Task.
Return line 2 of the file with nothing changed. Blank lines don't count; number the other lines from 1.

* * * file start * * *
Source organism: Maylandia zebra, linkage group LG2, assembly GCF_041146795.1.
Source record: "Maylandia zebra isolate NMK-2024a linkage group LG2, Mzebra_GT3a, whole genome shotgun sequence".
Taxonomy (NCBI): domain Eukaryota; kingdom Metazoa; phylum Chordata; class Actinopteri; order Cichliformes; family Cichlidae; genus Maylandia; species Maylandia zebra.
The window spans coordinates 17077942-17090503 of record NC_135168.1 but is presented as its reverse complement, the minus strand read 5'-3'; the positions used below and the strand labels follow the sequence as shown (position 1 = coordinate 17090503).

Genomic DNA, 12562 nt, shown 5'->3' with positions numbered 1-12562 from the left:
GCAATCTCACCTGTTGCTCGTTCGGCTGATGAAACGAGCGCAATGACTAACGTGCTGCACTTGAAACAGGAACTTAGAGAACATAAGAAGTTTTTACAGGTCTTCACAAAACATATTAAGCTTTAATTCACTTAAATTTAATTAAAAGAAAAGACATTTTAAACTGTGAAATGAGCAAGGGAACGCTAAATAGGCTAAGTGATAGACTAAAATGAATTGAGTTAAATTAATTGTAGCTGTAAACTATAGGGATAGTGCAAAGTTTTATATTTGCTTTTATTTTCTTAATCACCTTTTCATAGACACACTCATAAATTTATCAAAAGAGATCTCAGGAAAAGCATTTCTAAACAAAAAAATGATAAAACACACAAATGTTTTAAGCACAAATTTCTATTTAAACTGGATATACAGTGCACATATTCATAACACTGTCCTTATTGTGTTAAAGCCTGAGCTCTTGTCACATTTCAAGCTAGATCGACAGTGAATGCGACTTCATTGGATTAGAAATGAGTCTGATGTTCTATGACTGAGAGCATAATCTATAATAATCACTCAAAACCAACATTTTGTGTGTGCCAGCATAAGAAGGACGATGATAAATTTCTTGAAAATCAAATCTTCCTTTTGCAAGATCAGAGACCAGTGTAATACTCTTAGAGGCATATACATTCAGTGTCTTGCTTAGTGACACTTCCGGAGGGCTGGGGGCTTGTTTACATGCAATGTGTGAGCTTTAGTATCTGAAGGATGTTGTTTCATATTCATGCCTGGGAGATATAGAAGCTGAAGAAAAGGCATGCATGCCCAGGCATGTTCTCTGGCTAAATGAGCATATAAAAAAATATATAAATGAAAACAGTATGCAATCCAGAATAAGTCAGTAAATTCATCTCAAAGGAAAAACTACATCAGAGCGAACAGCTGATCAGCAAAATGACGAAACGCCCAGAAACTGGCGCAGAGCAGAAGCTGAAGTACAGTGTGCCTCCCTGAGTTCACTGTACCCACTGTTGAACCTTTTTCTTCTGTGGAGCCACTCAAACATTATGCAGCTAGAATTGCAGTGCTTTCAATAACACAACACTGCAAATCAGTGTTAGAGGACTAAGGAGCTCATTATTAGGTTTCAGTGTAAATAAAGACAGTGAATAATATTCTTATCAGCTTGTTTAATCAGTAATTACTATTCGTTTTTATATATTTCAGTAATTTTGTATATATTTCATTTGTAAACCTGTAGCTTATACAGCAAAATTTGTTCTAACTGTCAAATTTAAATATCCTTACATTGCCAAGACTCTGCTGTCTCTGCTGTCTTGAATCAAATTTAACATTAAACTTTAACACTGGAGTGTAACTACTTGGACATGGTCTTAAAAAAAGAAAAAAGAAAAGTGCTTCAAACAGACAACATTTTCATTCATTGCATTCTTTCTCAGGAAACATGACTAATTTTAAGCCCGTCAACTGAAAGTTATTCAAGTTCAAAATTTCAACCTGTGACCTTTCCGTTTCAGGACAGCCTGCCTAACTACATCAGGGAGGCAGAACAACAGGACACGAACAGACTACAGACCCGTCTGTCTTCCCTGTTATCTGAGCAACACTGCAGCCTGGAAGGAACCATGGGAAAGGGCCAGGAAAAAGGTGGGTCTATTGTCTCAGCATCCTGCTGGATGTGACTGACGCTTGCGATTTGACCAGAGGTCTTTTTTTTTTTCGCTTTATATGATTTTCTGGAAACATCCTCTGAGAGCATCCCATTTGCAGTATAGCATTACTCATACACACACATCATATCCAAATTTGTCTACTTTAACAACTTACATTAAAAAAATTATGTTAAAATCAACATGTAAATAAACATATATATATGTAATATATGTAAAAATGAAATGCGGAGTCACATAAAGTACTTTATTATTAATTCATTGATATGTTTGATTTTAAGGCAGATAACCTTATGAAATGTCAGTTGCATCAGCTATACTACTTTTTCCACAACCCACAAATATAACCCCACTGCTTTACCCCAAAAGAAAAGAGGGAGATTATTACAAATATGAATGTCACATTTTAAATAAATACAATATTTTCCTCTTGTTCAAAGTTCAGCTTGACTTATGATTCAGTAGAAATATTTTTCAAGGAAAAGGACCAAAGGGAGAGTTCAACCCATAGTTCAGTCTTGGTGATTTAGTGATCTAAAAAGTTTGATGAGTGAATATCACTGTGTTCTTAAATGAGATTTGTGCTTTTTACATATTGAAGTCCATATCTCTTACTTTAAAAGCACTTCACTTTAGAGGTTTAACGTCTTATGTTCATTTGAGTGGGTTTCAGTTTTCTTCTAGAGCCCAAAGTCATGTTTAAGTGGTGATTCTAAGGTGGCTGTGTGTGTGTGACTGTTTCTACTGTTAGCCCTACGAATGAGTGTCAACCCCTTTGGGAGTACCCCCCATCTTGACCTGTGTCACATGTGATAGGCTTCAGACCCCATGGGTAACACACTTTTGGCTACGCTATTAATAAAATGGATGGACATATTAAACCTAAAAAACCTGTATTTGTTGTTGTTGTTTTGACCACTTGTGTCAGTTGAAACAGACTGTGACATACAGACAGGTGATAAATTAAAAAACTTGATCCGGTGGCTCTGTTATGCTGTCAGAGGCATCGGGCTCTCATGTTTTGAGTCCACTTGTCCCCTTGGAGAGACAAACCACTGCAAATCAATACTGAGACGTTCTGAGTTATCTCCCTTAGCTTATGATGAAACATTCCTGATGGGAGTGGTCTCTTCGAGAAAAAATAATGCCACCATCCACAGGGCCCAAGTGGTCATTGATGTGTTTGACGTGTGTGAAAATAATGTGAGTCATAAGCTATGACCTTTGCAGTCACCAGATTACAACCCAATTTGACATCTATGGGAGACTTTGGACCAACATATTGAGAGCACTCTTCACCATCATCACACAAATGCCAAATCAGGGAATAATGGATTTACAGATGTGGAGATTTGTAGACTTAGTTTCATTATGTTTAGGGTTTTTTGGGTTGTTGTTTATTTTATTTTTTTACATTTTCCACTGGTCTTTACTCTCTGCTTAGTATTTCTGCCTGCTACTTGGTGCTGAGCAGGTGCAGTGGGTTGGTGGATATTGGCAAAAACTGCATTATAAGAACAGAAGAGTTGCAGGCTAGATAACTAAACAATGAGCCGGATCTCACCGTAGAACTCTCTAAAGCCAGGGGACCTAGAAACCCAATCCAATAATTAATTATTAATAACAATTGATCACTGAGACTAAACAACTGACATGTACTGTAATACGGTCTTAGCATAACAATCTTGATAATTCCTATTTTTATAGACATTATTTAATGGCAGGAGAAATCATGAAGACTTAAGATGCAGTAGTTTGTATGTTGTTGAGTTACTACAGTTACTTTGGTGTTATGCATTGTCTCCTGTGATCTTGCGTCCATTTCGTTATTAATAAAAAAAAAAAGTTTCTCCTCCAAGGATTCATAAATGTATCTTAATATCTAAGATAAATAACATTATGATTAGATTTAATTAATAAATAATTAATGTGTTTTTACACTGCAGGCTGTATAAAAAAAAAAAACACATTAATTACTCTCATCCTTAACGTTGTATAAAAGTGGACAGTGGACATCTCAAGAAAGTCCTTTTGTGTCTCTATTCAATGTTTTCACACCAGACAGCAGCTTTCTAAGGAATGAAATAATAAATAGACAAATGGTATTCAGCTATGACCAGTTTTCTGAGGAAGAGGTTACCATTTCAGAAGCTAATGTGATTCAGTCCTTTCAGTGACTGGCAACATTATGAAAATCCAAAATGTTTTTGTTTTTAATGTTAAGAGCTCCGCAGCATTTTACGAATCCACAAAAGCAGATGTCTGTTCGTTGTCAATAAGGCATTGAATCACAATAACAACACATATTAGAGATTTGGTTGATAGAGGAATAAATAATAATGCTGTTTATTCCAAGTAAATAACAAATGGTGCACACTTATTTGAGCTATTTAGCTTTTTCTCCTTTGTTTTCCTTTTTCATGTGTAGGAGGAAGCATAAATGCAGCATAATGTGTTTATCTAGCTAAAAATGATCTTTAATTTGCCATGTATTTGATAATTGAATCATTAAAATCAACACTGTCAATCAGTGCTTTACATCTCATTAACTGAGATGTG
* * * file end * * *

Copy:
Source record: "Maylandia zebra isolate NMK-2024a linkage group LG2, Mzebra_GT3a, whole genome shotgun sequence".